Having recently endured an assault on my inner calm by a jolly band of skunks, it appears that the forces of nature have decided to press the issue. Friday evening, Emma (our extremely lovable cat) began to get interested in the goings on around the baseboard heater in the dining room. Initially I thought there was a housefly or mosquito tormenting her, and let her have her fun. But she persisted, and began running from one end of the heater to the other, looking into the vent, looking quite interested. I signaled to Brenda that something seemed to be going on, and she went to investigate while I chatted with my friend on the telephone.

Moments later, Brenda shot up with wide eyes, exactly in the manner she had done the previous week when she identified the source of the rustling in the bushes. Not good. “What is it?”, I asked, naturally fearing the worst—alligators. Turns out it was not alligators. But a single reddish American Field Mouse had somehow made his way into our abode and was now serving as live entertainment for our cat. “Uh, I gotta go”, I told my friend.

Armed with my trusty flashlight, I cast the uninvited guest in a whitish glow. He looked at me, while Emma kept her eyes on him. His look clearly said “hey, I have no idea how I got here, and I’m just as unhappy about this situation as you are”. I went to get my trapping kit. My trapping kit consisted of a Glad tupperware bowl, barely larger than our guest was, and a piece of cardboard that I figured I’d slide under the bowl once I had trapped the little bugger. It was as good a plan as any, especially since it was Friday night and I’d already had a couple of beers.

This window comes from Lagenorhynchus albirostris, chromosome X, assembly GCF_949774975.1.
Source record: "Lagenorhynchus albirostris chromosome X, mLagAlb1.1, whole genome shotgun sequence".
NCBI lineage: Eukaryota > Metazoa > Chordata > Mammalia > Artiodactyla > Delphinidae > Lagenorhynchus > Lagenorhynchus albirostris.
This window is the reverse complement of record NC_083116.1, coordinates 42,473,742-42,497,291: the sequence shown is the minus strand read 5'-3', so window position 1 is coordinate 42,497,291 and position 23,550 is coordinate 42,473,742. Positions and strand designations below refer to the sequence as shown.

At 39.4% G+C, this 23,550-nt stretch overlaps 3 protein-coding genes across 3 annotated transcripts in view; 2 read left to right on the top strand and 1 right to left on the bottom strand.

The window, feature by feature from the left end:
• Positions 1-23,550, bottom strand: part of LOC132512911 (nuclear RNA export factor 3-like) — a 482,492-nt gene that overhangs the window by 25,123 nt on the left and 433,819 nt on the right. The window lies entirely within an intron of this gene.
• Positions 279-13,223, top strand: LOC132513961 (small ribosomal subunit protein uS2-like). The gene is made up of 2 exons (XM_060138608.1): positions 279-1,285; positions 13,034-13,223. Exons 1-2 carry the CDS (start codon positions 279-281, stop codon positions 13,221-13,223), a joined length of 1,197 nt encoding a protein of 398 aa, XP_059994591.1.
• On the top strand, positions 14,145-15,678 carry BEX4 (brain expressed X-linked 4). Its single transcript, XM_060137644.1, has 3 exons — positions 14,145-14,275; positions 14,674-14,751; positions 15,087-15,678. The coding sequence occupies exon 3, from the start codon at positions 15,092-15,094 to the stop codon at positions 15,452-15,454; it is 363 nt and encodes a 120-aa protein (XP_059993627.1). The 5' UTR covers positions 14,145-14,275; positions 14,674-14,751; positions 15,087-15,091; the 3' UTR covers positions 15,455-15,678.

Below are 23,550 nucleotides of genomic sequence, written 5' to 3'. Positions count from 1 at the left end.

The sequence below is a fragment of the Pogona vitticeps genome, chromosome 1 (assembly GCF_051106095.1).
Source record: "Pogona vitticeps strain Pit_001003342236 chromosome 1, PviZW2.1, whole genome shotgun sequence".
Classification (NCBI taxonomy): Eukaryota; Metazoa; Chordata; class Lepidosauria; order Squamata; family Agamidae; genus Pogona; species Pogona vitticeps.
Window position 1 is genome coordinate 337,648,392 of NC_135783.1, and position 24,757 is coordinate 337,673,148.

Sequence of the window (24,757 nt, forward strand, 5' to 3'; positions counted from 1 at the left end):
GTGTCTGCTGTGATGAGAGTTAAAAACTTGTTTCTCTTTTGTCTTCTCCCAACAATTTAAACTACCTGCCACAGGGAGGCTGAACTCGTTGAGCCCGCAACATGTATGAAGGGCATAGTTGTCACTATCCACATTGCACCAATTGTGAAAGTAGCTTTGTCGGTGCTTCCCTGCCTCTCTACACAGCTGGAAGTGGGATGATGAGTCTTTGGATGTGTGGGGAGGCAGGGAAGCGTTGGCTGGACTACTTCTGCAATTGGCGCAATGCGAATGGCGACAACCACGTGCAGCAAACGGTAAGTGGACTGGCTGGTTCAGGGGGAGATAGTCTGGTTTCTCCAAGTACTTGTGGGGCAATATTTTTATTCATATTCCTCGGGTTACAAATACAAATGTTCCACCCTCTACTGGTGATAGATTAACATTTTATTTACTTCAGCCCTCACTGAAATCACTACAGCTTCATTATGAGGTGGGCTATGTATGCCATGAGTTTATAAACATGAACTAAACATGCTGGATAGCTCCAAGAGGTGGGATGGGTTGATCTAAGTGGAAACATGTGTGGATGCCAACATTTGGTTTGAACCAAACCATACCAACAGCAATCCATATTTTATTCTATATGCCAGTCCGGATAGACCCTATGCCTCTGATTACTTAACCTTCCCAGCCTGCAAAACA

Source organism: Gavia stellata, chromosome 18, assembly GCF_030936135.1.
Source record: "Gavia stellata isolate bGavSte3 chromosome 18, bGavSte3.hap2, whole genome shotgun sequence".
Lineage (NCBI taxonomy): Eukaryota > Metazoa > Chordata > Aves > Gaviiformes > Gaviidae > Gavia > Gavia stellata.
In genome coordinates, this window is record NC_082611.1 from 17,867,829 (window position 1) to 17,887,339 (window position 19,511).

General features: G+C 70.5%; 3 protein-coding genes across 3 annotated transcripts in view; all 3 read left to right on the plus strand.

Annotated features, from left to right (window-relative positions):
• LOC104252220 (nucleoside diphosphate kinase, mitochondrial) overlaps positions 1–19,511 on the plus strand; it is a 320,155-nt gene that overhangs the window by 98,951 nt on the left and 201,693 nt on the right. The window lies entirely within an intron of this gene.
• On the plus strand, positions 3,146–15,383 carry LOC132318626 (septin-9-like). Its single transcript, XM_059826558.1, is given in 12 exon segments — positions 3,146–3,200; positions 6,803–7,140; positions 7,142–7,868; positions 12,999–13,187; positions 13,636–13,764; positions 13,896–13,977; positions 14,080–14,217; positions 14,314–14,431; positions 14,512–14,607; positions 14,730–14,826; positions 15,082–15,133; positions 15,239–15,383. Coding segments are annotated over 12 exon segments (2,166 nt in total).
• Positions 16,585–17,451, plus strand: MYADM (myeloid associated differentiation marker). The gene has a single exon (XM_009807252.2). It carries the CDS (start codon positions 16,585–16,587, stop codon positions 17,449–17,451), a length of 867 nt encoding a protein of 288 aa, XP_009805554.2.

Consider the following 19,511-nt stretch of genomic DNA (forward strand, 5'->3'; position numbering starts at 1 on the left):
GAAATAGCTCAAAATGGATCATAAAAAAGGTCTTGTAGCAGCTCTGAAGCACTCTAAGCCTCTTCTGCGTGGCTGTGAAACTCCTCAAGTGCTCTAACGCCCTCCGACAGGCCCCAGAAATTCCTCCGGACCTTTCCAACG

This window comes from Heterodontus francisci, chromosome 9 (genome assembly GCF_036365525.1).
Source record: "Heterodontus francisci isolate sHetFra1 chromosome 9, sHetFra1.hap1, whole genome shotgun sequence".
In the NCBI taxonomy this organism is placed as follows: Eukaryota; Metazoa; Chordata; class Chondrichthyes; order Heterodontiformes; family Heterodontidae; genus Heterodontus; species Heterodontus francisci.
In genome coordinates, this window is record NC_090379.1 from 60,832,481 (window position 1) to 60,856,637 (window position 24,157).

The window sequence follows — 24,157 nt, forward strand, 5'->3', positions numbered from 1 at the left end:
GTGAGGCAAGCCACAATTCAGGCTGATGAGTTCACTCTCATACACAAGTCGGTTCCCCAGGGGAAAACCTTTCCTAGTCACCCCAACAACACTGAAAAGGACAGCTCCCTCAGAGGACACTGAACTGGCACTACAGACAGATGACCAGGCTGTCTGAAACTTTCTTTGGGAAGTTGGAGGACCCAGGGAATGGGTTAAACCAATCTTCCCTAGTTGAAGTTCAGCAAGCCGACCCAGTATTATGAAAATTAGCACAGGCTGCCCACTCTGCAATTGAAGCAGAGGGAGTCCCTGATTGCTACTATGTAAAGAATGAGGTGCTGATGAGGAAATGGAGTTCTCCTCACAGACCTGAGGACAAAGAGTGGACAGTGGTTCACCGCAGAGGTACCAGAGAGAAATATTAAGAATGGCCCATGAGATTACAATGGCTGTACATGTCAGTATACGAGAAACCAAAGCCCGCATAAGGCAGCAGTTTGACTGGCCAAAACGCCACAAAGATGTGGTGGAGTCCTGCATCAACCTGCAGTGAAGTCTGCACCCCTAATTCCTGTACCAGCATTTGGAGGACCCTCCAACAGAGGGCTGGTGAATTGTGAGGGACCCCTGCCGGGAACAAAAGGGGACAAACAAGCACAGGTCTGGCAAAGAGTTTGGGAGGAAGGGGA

The next ten minutes went like this:

  1. shine flashlight at rodent
  2. prod rodent with long stick
  3. watch rodent scamper along heater to other end, while wife writhes and makes noises. Come to think of it, husband was writhing and making similar noises.
  4. go to other end of heater, and repeat step one.

I’d had enough. OK, that’s it, this guy’s outta here. I pulled the cover off the heater, and Mickey Mouse made a getaway dash for the living room, with Emma in hot pursuit, and, with my Glad tupperware bowl and cardboard, I was Emma’s wingman. We cornered the beast by the bookcase, and his little bug-eyes looked ready to burst. He was breathing heavily & rapidly, and looked plum tuckered out. The time was now. I lunged for him with my bowl. I missed. He was a small target, but then again the bowl was small too, and don’t forget I’d had a few brews by now. But Mickey Mouse suddenly got a burst of energy, and headed for the stairs to the basement. I didn’t see it, but Brenda saw Mickey’s Great Escape move in realtime. There are thirteen steps down to the basement, but apparently our guest did a Superman imitation, sailing from the living room level straight down to the basement without making any stops along the way. Wow. You gotta admire his spunk.

Brenda, Emma and I all formed a search party in the basement, uprooting the sofabed, peering behind the bathroom door, opening cabinets, but no joy. Mickey had eluded us. I decided it was bedtime, since the bedroom is two whole levels above the last known whereabouts of the elusive Mickey Mouse.

The next day, I bought two mousetraps from Home Depot and set them in the basement. So far, they remain empty. Did he get out the way he came in? Brenda said she saw a couple of mice dashing about in the backyard in the days since this event. So, clearly they are reinforcing the troops. The skunks and the mice and the mosquitoes all know it: there’s a city boy in the end unit and he’s pretty slow with the tupperware. The cat watches you like you’re a television show. Come on in, and have a look around.

I’m telling you, I need a flamethrower.